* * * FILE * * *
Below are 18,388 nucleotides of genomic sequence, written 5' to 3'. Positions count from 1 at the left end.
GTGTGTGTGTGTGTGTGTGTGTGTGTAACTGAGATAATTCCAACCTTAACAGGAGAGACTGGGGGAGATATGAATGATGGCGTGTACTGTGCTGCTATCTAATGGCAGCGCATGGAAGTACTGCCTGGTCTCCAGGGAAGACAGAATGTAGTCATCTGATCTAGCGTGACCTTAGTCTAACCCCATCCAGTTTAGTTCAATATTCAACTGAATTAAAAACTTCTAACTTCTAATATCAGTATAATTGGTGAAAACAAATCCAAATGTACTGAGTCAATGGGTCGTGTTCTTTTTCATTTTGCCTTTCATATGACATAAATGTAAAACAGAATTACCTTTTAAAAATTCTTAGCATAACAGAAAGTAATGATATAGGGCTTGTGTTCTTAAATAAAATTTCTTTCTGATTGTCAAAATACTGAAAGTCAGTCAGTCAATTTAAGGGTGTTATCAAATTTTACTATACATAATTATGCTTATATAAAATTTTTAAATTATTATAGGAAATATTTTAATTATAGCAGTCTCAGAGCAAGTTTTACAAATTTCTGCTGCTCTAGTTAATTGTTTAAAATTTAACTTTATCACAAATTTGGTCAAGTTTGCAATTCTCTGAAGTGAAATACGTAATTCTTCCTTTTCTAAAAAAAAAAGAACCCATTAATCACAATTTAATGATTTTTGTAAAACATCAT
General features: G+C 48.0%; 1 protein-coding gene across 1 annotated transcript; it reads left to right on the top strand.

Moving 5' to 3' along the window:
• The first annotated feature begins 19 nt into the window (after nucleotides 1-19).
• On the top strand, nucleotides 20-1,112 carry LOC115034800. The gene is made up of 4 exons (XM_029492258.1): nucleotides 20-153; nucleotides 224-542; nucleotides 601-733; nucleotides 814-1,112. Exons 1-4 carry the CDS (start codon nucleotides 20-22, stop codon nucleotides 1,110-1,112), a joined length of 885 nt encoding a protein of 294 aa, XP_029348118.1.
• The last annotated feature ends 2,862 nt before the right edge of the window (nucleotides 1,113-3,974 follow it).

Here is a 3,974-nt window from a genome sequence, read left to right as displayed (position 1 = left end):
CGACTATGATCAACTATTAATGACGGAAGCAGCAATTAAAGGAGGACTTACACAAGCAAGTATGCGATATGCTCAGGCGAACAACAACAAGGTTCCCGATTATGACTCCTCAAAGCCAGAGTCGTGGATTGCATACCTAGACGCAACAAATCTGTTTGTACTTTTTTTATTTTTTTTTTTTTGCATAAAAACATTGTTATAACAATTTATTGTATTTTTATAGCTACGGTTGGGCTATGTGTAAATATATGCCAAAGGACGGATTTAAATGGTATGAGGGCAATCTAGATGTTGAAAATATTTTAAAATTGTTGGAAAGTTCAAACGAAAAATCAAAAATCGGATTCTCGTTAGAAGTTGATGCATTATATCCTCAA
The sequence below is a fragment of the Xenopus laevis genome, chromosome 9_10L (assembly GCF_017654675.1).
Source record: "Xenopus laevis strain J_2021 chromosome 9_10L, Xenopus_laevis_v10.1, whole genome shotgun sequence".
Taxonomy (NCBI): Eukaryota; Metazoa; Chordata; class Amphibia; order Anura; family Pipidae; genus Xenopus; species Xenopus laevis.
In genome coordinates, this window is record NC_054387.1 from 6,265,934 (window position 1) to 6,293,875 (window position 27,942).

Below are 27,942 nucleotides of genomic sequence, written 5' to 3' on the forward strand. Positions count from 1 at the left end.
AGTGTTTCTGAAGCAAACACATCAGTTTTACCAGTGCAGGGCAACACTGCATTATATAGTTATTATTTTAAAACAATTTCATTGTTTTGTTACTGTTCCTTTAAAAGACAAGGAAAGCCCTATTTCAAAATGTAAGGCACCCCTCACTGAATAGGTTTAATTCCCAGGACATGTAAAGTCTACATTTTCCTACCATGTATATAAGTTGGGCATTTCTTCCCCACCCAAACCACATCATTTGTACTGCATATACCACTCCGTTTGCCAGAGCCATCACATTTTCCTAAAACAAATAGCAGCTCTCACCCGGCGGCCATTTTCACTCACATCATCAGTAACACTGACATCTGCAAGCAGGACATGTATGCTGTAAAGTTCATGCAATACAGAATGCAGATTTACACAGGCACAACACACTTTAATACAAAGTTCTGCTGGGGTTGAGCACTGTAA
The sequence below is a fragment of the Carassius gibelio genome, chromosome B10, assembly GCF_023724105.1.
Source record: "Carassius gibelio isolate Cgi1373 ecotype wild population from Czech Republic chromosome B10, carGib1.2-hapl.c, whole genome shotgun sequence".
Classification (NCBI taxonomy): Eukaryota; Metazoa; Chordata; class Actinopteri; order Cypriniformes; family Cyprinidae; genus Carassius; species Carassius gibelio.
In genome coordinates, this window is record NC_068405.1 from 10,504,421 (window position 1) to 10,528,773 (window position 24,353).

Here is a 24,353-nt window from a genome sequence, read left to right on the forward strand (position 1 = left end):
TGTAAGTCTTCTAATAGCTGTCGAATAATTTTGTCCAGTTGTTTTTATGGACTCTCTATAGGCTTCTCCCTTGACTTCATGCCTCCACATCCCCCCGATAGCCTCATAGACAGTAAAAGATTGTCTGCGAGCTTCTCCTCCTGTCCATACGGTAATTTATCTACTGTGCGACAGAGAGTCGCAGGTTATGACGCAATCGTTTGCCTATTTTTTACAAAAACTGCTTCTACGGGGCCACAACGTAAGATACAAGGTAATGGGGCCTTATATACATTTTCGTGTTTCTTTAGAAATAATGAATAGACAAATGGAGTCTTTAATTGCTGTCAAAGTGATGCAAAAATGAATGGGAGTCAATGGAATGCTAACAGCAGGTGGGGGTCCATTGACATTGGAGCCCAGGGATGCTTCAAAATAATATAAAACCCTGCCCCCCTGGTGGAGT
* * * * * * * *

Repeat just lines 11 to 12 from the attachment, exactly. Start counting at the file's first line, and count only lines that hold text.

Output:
Source record: "Xenopus laevis strain J_2021 chromosome 9_10L, Xenopus_laevis_v10.1, whole genome shotgun sequence".
Taxonomy (NCBI): Eukaryota; Metazoa; Chordata; class Amphibia; order Anura; family Pipidae; genus Xenopus; species Xenopus laevis.